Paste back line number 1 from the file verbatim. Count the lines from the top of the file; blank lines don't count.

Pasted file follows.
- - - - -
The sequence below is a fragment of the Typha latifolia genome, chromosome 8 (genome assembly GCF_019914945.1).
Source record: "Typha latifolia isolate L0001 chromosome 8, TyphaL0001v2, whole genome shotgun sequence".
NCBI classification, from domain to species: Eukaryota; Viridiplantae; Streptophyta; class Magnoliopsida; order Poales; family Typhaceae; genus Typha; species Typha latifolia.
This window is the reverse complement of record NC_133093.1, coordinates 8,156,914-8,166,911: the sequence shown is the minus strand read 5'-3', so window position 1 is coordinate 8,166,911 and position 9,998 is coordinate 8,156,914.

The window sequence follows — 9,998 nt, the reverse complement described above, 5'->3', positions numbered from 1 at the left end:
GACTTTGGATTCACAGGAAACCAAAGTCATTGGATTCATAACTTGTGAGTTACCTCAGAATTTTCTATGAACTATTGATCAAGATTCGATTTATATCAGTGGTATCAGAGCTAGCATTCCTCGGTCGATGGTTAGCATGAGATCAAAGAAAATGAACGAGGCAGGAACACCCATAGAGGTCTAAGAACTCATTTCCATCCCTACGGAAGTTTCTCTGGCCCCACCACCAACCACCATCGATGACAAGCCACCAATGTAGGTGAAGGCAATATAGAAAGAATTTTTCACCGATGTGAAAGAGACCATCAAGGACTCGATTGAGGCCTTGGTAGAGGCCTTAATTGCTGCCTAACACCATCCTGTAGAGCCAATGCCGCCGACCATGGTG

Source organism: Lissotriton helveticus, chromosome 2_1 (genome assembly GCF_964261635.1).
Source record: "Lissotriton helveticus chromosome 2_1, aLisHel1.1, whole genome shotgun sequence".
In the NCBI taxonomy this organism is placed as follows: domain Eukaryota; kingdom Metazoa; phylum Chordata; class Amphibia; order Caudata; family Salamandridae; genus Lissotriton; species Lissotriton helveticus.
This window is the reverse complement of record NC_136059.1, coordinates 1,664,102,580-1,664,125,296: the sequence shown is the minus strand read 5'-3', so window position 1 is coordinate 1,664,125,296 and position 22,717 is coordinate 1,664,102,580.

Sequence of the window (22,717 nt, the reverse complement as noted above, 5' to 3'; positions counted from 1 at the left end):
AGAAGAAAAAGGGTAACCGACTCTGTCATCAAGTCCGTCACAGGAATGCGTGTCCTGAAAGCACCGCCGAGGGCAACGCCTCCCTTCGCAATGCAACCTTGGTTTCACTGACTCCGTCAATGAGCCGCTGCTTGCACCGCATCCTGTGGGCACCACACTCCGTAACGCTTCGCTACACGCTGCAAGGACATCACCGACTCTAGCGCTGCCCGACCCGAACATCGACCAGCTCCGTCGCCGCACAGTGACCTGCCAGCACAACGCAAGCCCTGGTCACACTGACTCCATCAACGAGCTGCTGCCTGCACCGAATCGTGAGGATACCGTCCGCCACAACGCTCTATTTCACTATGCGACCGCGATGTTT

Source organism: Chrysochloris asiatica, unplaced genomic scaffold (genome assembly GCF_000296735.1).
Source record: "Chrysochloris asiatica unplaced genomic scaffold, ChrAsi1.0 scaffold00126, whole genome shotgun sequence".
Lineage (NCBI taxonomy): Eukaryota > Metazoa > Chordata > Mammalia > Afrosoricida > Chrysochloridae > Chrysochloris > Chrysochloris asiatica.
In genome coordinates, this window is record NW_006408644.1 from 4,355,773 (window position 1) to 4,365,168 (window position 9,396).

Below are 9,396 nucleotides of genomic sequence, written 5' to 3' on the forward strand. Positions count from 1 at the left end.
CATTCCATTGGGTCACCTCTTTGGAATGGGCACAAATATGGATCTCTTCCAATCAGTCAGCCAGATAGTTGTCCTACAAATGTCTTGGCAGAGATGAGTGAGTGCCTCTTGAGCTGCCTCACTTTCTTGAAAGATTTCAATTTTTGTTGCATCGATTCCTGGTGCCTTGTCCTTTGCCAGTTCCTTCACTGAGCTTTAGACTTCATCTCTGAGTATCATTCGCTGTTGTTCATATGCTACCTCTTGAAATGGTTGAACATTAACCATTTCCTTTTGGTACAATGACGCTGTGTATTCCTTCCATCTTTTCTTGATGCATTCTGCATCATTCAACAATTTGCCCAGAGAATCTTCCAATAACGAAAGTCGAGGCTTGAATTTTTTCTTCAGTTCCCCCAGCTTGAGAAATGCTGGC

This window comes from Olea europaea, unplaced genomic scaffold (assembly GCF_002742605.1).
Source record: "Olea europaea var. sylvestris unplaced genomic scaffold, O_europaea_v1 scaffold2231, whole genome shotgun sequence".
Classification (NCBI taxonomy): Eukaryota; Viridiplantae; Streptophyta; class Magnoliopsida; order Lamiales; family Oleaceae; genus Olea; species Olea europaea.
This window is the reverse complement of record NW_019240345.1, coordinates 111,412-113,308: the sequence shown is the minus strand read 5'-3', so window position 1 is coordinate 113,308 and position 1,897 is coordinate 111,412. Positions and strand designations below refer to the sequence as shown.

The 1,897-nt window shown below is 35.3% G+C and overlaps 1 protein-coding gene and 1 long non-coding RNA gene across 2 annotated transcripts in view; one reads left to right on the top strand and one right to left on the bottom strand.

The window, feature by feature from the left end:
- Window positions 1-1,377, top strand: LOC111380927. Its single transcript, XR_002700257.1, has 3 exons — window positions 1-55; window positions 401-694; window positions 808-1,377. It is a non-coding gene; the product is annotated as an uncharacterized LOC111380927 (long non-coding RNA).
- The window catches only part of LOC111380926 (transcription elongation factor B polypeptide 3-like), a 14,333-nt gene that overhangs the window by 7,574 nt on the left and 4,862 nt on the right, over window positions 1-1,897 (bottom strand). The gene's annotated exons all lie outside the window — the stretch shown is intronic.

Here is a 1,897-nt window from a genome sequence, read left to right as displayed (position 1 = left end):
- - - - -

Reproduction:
The sequence below is a fragment of the Typha latifolia genome, chromosome 8 (genome assembly GCF_019914945.1).